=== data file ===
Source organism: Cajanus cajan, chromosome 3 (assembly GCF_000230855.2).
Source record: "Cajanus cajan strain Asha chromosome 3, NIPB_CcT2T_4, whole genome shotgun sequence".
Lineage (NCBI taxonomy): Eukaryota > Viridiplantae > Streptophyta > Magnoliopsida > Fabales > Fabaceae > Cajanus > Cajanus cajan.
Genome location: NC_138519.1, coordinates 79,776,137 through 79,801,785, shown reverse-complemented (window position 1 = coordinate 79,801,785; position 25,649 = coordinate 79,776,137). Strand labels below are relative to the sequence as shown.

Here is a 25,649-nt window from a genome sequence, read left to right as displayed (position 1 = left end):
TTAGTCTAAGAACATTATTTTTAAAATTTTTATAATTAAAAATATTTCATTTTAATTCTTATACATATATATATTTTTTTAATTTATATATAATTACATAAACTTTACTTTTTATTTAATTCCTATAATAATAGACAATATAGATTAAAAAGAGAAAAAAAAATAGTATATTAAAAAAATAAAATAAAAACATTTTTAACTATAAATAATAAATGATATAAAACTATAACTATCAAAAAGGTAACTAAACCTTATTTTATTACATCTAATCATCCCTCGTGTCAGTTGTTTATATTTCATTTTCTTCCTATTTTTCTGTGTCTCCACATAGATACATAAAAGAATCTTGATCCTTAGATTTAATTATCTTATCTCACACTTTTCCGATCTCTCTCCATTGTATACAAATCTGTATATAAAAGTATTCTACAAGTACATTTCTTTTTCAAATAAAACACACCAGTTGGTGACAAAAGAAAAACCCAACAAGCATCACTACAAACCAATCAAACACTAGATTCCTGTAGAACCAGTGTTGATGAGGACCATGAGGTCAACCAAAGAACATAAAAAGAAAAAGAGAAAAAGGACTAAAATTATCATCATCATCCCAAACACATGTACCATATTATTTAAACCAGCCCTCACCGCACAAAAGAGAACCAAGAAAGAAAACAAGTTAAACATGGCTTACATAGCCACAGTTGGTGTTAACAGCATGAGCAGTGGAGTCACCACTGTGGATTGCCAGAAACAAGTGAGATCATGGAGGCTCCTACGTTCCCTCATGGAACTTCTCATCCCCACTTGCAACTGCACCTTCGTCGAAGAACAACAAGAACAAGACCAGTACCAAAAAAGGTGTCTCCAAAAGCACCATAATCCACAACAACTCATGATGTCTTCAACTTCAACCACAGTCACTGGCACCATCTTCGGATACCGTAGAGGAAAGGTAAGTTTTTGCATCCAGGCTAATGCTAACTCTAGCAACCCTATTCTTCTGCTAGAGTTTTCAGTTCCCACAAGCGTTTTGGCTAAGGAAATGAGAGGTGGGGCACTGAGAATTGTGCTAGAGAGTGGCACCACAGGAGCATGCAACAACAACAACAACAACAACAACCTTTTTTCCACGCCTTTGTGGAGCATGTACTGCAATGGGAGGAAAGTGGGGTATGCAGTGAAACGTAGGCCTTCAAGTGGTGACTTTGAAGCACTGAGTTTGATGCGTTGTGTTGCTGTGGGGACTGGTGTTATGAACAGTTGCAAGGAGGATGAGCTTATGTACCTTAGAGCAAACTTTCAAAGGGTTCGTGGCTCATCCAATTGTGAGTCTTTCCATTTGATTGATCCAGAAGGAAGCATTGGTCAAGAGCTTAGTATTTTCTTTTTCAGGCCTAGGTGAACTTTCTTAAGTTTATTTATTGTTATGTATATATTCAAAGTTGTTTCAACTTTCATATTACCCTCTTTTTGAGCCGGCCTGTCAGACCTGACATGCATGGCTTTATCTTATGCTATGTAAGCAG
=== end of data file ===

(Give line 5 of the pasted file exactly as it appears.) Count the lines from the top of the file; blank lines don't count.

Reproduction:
Here is a 25,649-nt window from a genome sequence, read left to right as displayed (position 1 = left end):